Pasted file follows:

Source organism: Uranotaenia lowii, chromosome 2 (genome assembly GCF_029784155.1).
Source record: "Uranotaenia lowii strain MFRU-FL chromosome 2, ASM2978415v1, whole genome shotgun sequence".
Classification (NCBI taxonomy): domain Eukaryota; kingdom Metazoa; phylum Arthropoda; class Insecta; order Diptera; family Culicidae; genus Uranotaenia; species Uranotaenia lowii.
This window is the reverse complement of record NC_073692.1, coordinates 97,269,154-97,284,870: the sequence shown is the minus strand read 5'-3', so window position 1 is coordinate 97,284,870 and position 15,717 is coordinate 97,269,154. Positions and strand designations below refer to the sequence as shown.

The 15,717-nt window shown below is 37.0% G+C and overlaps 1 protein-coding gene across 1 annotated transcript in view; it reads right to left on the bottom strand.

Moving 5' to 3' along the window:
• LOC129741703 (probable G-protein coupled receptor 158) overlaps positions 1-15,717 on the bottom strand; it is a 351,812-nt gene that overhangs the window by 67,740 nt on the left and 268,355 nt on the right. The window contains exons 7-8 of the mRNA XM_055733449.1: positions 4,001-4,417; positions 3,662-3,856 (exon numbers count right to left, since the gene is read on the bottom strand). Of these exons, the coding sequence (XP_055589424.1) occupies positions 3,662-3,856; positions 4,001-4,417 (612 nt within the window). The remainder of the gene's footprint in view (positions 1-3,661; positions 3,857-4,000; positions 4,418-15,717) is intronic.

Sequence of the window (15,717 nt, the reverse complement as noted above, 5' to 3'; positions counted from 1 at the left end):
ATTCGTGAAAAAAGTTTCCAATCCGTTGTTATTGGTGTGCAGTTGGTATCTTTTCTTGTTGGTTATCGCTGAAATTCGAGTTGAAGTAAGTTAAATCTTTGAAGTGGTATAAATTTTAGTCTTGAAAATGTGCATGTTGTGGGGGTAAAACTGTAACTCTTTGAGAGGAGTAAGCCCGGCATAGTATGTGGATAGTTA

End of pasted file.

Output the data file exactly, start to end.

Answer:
Source organism: Uranotaenia lowii, chromosome 2 (genome assembly GCF_029784155.1).
Source record: "Uranotaenia lowii strain MFRU-FL chromosome 2, ASM2978415v1, whole genome shotgun sequence".
Classification (NCBI taxonomy): domain Eukaryota; kingdom Metazoa; phylum Arthropoda; class Insecta; order Diptera; family Culicidae; genus Uranotaenia; species Uranotaenia lowii.
This window is the reverse complement of record NC_073692.1, coordinates 97,269,154-97,284,870: the sequence shown is the minus strand read 5'-3', so window position 1 is coordinate 97,284,870 and position 15,717 is coordinate 97,269,154. Positions and strand designations below refer to the sequence as shown.

The 15,717-nt window shown below is 37.0% G+C and overlaps 1 protein-coding gene across 1 annotated transcript in view; it reads right to left on the bottom strand.

Moving 5' to 3' along the window:
• LOC129741703 (probable G-protein coupled receptor 158) overlaps positions 1-15,717 on the bottom strand; it is a 351,812-nt gene that overhangs the window by 67,740 nt on the left and 268,355 nt on the right. The window contains exons 7-8 of the mRNA XM_055733449.1: positions 4,001-4,417; positions 3,662-3,856 (exon numbers count right to left, since the gene is read on the bottom strand). Of these exons, the coding sequence (XP_055589424.1) occupies positions 3,662-3,856; positions 4,001-4,417 (612 nt within the window). The remainder of the gene's footprint in view (positions 1-3,661; positions 3,857-4,000; positions 4,418-15,717) is intronic.

Sequence of the window (15,717 nt, the reverse complement as noted above, 5' to 3'; positions counted from 1 at the left end):
ATTCGTGAAAAAAGTTTCCAATCCGTTGTTATTGGTGTGCAGTTGGTATCTTTTCTTGTTGGTTATCGCTGAAATTCGAGTTGAAGTAAGTTAAATCTTTGAAGTGGTATAAATTTTAGTCTTGAAAATGTGCATGTTGTGGGGGTAAAACTGTAACTCTTTGAGAGGAGTAAGCCCGGCATAGTATGTGGATAGTTA